Stage Effect Help

Discuss your favorite platform magic and illusions.

Postby NoahK » 04/17/09 09:39 PM

Hello all,

I am currently working as tech director on a regional production of "Secret Garden" and the director wants a VERY difficult effect. In the opening scene, a young girl sits staring at a dollhouse which, without warning, bursts into flame and "burns down". The effect itself is a challenge, but it's the restraints that we're dealing with that makes this seem almost impossible.

The director doesn't want pyro around our young actress (so no flash paper/cotton/etc.), the dollhouse must be totally self contained (no wires, cords), and the dollhouse needs to be able to be picked up by a member of run crew. I have been brainstorming for a long while, but just can't seem to work this one out. I though my background in magic might help, but so far I am truly stumped.

My lighting designer says that in the worst case we can just point some moving lights at it and spin a fire gobo, which will look OK...But I can't help thinking that this is an awesome opportunity to do something more!

Anyone have any crazy ideas/suggestions/thoughts that might help lead me in the right direction?

Thank you SO MUCH,
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Postby Jonathan Townsend » 04/17/09 09:41 PM

How do you feel about a flat screen upstage onto which is projected the table and dollhouse?

Getting clever using a scrim also seems workable but then you get into some lighting issues and angles/distance...

just a thought.
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Postby David Alexander » 04/17/09 11:47 PM

You didn't mention a budget (always important) but Showscan could produce a short film that when projected would look like the real thing. When the Luxor opened in Vegas they had a couple of Showscan attractions and they looked quite real.
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Postby T Baxter » 04/18/09 06:28 PM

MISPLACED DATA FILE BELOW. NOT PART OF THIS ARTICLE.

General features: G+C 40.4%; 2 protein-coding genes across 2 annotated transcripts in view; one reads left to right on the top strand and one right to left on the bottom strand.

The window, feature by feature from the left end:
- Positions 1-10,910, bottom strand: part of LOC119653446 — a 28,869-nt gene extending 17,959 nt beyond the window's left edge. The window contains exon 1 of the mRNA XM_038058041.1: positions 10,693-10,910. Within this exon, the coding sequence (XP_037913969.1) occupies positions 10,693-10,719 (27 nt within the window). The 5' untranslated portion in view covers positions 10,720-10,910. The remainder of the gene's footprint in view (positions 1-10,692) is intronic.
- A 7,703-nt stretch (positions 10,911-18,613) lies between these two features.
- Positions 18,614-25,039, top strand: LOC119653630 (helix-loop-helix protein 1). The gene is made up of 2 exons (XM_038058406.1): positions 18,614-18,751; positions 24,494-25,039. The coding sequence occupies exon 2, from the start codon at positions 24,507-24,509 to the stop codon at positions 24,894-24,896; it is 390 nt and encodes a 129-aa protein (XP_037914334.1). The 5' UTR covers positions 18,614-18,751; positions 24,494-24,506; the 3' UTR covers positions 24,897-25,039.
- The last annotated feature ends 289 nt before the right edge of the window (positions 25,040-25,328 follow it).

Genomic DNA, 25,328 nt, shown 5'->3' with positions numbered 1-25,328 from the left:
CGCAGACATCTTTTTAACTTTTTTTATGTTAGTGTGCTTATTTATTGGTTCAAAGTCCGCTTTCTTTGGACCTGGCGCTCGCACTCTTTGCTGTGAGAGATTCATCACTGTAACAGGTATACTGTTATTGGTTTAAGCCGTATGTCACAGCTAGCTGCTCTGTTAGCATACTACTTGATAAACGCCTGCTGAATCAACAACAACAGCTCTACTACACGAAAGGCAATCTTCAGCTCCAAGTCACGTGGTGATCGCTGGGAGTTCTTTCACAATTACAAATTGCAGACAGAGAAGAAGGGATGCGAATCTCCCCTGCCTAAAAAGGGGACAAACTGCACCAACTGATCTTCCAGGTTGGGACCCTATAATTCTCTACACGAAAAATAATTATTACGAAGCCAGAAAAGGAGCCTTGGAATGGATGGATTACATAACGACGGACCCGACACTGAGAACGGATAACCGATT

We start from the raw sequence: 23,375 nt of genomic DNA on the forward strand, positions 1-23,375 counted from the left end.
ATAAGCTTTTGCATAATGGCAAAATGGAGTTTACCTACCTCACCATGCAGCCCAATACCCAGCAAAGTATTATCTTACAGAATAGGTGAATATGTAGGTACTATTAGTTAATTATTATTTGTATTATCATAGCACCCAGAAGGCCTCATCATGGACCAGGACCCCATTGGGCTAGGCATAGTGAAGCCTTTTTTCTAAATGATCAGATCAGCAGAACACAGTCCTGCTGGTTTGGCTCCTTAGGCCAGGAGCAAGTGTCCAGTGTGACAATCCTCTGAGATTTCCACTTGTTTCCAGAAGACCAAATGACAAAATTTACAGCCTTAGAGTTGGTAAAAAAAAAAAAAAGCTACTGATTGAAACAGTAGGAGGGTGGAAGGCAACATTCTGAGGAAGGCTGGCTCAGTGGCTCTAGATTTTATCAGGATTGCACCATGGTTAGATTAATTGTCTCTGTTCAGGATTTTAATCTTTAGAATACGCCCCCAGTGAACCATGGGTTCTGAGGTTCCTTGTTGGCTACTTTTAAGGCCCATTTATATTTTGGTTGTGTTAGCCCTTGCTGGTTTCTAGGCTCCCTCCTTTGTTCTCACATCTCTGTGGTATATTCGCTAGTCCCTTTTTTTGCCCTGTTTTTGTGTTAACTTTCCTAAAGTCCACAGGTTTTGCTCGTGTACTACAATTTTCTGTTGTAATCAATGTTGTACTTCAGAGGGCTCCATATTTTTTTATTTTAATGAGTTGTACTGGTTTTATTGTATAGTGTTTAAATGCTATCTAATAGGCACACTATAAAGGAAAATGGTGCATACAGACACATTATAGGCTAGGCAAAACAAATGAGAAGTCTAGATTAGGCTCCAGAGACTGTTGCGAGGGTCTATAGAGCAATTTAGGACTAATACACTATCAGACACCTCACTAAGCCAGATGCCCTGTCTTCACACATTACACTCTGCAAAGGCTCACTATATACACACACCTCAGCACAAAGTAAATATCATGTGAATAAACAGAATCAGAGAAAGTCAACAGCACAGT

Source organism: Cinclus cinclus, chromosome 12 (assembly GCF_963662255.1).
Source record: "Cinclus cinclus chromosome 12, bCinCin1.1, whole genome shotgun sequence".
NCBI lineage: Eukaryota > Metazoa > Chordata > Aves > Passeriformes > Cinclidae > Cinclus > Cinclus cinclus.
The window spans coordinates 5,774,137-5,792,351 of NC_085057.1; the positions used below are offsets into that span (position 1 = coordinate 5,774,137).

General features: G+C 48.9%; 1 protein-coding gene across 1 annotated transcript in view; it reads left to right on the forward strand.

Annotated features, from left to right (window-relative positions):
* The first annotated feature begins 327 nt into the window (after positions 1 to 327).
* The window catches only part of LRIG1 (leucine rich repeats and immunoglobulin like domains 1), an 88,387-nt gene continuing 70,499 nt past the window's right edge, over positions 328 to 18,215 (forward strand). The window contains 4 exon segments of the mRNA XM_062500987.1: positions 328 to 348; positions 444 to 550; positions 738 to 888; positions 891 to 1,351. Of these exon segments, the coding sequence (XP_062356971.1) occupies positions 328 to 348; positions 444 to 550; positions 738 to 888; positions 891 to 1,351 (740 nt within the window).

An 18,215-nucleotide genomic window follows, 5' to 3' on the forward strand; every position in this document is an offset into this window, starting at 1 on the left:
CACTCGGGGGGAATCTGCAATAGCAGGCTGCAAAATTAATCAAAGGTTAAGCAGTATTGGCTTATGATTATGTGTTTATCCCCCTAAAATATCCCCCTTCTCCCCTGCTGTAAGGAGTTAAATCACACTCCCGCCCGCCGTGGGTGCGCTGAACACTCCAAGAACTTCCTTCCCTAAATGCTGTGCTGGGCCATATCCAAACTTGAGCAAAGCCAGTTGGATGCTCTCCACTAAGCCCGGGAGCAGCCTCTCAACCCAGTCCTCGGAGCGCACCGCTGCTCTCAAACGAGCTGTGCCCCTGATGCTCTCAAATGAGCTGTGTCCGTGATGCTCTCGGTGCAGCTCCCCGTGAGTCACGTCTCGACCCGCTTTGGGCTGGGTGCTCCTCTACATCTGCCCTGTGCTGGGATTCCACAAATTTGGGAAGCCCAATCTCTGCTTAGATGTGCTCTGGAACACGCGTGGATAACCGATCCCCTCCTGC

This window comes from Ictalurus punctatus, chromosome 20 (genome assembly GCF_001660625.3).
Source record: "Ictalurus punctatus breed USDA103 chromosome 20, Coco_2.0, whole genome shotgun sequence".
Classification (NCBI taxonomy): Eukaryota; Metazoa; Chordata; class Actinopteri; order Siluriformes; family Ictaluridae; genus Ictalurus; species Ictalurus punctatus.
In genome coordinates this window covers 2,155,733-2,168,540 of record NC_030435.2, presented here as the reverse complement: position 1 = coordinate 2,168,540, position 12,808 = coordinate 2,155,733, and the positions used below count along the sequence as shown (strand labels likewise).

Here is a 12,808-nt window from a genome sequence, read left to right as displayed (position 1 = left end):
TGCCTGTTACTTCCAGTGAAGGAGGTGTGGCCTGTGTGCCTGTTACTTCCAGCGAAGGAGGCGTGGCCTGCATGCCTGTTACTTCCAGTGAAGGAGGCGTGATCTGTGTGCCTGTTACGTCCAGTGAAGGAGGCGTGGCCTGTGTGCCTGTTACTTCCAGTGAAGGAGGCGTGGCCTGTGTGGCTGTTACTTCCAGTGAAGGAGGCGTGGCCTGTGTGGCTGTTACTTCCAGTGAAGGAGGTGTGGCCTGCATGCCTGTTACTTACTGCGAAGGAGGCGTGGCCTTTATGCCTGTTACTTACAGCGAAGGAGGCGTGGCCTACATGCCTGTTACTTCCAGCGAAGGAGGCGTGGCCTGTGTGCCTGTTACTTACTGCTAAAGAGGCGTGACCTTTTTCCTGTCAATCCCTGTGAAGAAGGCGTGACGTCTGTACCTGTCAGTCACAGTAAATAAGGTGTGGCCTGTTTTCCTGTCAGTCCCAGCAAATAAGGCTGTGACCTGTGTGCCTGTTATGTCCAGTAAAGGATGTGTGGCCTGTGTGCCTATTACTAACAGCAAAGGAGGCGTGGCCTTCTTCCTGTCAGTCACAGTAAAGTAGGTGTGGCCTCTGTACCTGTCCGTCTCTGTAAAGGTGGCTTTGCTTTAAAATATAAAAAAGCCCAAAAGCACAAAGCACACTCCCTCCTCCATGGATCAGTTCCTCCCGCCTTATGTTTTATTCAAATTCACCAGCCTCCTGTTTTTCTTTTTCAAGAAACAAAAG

Your director wants a dollhouse to catch fire and burn down, but he wants no pyro. Typical.

You might be able to rig some lighting and a small fan in the dollhouse, with strips of redish-orange material,cut into uneven triangular points, and perhaps a small fogger. The fan and lights, with the flickering cloth material will look like flickering flames from the audience. The fogger may look like smoke added to the flames, although you'd have to experiment, because the fan for the material may disperse the fog too quickly.

Ask your director if he's more interested in smoke and blackening, or flames.

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Postby Kent Wong » 05/28/09 12:49 AM

Richard Sherry manufactures a dollhouse whose walls fall outwards during the production. This might fit your needs.

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Postby Dale Shrimpton » 05/28/09 06:29 AM

I would have smoke billow out of the house, and project the flames onto the smoke, fantasmagoria style.

id also have the house made in two sections, the back half of the house, being a charred duplicate of the front, so that at some point, it's turned around.
maybe have a turn table on the table to achieve this.

or, failing this have a burnt house made, over which you sit a perfectly lovely house shell.

have the shell atatched to a wire in the flies. in a semi black out, with a tightly focused light, you fly out the shell, leaving the burned house behind.

have the house constructed out of shim.

on the outside it looks nice and white, but on the inside surface, you paint the charred version of the house.

in the table, you have orange gelled birdys.
bring up the birdies, and down the stage lights, and the house melts from good, to burned.
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Postby Mr. Stickley » 05/28/09 05:01 PM

Hi Noah,

Having worked in professional (regional and equity shows) theatre as a magic consultant, I have a little bit of experience (but DARN I WISH EVEN MORE - it's too fun!) in this realm.